For me the problem is the writing. It’s not even as if Adrian Berry can’t write. There are places where the writing is excellent, a session with a psychologist and the, very funny, karaoke scene (set in the former Greyhound pub where Bowie performed live in 1972) stand out. I’ve thought about it a lot and I think it is when the troubled youth is explaining himself if flowery language using lots of similes that I found a turn-off. To be fair, perhaps it was intended by the writer to indicate the head in the clouds inner world of this troubled youth. After a while it just got on my nerves!

The play is an hour and twenty minutes long. It would be a much better play if 20 minutes of dialogue were cut.

Well worth seeing and, if edited carefully, would be a more powerful production. The music box version of ‘Life on Mars’ is worth the admission price on it’s own! I’d be really interested to hear what other Bowie fans made of this curious tale!

Reviewed by Patrick Harrington

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 Eleanor’s Story: An American Girl in Hitler’s Germany

Gilded Balloon Teviot (Venue 14) ​ 13:45 Aug 18-28 1 hour

eleanorsstoryEleanor Ramrath Garner’s best-selling memoir of her youth, adapted for the stage and performed by her granddaughter Ingrid.

In 1939, when she is nine, Eleanor’s family moves from a comfortable and fairly happy life in America to Germany. Her Father has been tempted by the offer of an Engineering job and a very favourable exchnage rate. He dismisses the idea that Hitler will go to war because, in his view, it would make no sense to threaten the newfound strength of the German economy. He ignores the gathering stormclouds which come through in the production in radio broadcasts and announcements. Just as the family is crossing the Atlantic war breaks out between Germany, France and Britain. The family are trapped as all their money has been put into German marks and no one will change them back. Ingrid does a fine job of depicting seven years into a one hour show covering a lot of ground but not just skimming through. The viciousness of anti-semitism is illustrated by a small story of Eleanor’s brother being berated for giving up his seat to an elderly Jewish woman. It’s these small episodes that say so much about the wider picture. The focus is very much on the Eleanor and her family but through her eyes you can see the horror slowly unfold. The family face great challenges as America enters the war and as the Germans begin to suffer loss after loss. The terror of Soviet occupation of Berlin and the rapes, starvation and brutality that accompanied it are vividly portrayed.

It’s a gripping and unusual show that shows the confusion, terror and development of a young girl caught up in traumatic and world shaking events.

Reviewed by Patrick Harrington

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Chamberlain: Peace in Our Time

Greenside @ Nicolson Square (Venue 209)
• 15:00
• Till Aug 19
• 55 minutes


Neville Chamberlain worried about how history would judge him

The 3rd of September, 1939 fell on a Sunday. Two days earlier Germany had invaded Poland and Britain and France sent an ultimatum that unless the German forces ceased operations by 11am on the 3rd of September a state of war would exist between the countries. Church attendance that Sunday morning was far higher than usual as people anxiously waited for the news. The UK Prime Minister, Neville Chamberlain, was scheduled to broadcast to the nation from 10 Downing Street at 11.15am.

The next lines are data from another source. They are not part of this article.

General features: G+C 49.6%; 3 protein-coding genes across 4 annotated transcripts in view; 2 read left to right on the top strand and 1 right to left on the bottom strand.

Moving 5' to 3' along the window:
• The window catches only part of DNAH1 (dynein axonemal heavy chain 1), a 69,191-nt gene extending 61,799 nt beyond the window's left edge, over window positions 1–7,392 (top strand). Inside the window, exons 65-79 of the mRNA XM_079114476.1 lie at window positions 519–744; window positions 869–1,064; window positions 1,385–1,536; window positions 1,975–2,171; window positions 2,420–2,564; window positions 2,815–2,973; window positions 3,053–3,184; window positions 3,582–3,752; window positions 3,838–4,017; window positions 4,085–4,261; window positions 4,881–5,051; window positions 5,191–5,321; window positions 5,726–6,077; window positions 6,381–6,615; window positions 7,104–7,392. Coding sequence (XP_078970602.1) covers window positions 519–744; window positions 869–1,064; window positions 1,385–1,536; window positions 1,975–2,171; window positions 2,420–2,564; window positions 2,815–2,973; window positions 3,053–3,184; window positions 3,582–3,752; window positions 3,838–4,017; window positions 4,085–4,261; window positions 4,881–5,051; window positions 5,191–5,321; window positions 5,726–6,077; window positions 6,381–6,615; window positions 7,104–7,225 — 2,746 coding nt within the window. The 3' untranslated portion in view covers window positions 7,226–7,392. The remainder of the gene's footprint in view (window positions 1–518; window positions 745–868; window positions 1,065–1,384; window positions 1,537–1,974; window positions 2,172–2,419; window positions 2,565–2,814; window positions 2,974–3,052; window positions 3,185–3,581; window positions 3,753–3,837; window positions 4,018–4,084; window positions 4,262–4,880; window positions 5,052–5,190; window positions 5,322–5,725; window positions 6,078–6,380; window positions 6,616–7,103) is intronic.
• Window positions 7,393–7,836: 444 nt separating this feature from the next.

The action of the play takes place during the preceeding hour and consists of a conversation between the Prime Minister and his Private Secretary addressed as “Jack” (presumably Sir Jock Colville).

Chamberlain was portrayed sympathetically as a man who had striven for peace above all else who felt betrayed by Hitler after the breaking of the promises given at the Munich Conference of September 1938. Chamberlain had returned to London believing that he had secured “Peace in our time”. He showed a great concern for his posthumous reputation but was pessimistic and feared that Winston Churchill, who in the play was waiting just off stage throughout, would succeed him as Prime Minister and be remembered more fondly. He felt that he was the right man at the wrong time and that he would be blamed for failing to stop the war.

History did indeed judge Chamberlain harshly, at least in the short term, exactly as he had feared. 78 years later, although his critics persist, he has acquired some vigorous defenders. Public opinion was on his side in 1938 and had he gone to war then he would have been vilified as a warmonger. To that extent his worse fears were not realised. The play did not discuss the wisdom of Chamberlain’s unconditional guarantee to Poland. This gave Britain no choice but to go to war when Germany invaded Poland.

In an otherwise excellent production one might question the credibility of the relationship between Chamberlain and Colville. Colville’s attitude to his boss varied between very respectful and occasionally addressing him as Neville – even on one occasion taking intemperate issue with his judgment. The choice of music was inappropriate to the production in that it consisted, almost entirely, of songs made during the subsequent War rather than using music from the actual period in which the production was set. The singing of the ‘Lancashire Caruso’ (from his accent closer to Bolton than Blackburn) did, however, do the songs full justice.